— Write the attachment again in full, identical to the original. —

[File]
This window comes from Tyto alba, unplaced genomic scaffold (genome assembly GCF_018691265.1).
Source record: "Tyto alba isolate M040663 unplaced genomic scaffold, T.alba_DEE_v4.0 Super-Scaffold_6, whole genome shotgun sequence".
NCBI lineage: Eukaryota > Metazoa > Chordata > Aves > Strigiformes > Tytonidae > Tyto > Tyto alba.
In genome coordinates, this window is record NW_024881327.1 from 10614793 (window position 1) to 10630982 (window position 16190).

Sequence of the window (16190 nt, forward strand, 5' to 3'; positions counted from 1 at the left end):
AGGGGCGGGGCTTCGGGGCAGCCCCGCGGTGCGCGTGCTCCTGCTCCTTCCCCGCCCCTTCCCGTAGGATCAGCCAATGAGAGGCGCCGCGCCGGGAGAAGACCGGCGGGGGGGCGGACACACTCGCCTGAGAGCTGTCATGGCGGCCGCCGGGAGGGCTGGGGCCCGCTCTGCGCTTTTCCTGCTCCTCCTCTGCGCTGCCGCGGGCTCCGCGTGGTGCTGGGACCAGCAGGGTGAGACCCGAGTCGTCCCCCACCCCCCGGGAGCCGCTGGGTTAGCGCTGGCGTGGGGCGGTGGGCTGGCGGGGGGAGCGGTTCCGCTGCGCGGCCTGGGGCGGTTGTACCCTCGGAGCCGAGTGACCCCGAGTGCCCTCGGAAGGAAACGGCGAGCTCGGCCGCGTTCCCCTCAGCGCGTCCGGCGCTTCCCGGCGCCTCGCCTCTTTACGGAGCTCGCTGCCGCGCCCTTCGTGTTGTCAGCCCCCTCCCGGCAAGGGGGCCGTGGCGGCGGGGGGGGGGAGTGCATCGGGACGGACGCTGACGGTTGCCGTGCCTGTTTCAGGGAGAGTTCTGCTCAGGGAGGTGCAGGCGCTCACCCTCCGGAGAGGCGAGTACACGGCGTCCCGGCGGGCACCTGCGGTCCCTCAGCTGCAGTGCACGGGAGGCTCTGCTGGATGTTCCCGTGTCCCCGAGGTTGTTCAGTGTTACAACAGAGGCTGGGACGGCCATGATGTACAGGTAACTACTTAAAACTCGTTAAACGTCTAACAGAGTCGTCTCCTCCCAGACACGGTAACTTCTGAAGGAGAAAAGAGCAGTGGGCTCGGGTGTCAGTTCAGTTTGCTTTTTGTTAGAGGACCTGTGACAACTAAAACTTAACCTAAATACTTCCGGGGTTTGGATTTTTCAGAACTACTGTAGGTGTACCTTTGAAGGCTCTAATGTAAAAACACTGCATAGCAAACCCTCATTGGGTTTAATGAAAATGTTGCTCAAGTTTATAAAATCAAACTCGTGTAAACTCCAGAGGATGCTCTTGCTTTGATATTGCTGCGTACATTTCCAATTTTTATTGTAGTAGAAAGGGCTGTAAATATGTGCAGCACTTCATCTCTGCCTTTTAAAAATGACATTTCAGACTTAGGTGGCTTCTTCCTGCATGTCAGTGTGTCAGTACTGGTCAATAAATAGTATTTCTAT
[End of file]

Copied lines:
This window comes from Tyto alba, unplaced genomic scaffold (genome assembly GCF_018691265.1).
Source record: "Tyto alba isolate M040663 unplaced genomic scaffold, T.alba_DEE_v4.0 Super-Scaffold_6, whole genome shotgun sequence".
NCBI lineage: Eukaryota > Metazoa > Chordata > Aves > Strigiformes > Tytonidae > Tyto > Tyto alba.
In genome coordinates, this window is record NW_024881327.1 from 10614793 (window position 1) to 10630982 (window position 16190).

Sequence of the window (16190 nt, forward strand, 5' to 3'; positions counted from 1 at the left end):
AGGGGCGGGGCTTCGGGGCAGCCCCGCGGTGCGCGTGCTCCTGCTCCTTCCCCGCCCCTTCCCGTAGGATCAGCCAATGAGAGGCGCCGCGCCGGGAGAAGACCGGCGGGGGGGCGGACACACTCGCCTGAGAGCTGTCATGGCGGCCGCCGGGAGGGCTGGGGCCCGCTCTGCGCTTTTCCTGCTCCTCCTCTGCGCTGCCGCGGGCTCCGCGTGGTGCTGGGACCAGCAGGGTGAGACCCGAGTCGTCCCCCACCCCCCGGGAGCCGCTGGGTTAGCGCTGGCGTGGGGCGGTGGGCTGGCGGGGGGAGCGGTTCCGCTGCGCGGCCTGGGGCGGTTGTACCCTCGGAGCCGAGTGACCCCGAGTGCCCTCGGAAGGAAACGGCGAGCTCGGCCGCGTTCCCCTCAGCGCGTCCGGCGCTTCCCGGCGCCTCGCCTCTTTACGGAGCTCGCTGCCGCGCCCTTCGTGTTGTCAGCCCCCTCCCGGCAAGGGGGCCGTGGCGGCGGGGGGGGGGAGTGCATCGGGACGGACGCTGACGGTTGCCGTGCCTGTTTCAGGGAGAGTTCTGCTCAGGGAGGTGCAGGCGCTCACCCTCCGGAGAGGCGAGTACACGGCGTCCCGGCGGGCACCTGCGGTCCCTCAGCTGCAGTGCACGGGAGGCTCTGCTGGATGTTCCCGTGTCCCCGAGGTTGTTCAGTGTTACAACAGAGGCTGGGACGGCCATGATGTACAGGTAACTACTTAAAACTCGTTAAACGTCTAACAGAGTCGTCTCCTCCCAGACACGGTAACTTCTGAAGGAGAAAAGAGCAGTGGGCTCGGGTGTCAGTTCAGTTTGCTTTTTGTTAGAGGACCTGTGACAACTAAAACTTAACCTAAATACTTCCGGGGTTTGGATTTTTCAGAACTACTGTAGGTGTACCTTTGAAGGCTCTAATGTAAAAACACTGCATAGCAAACCCTCATTGGGTTTAATGAAAATGTTGCTCAAGTTTATAAAATCAAACTCGTGTAAACTCCAGAGGATGCTCTTGCTTTGATATTGCTGCGTACATTTCCAATTTTTATTGTAGTAGAAAGGGCTGTAAATATGTGCAGCACTTCATCTCTGCCTTTTAAAAATGACATTTCAGACTTAGGTGGCTTCTTCCTGCATGTCAGTGTGTCAGTACTGGTCAATAAATAGTATTTCTAT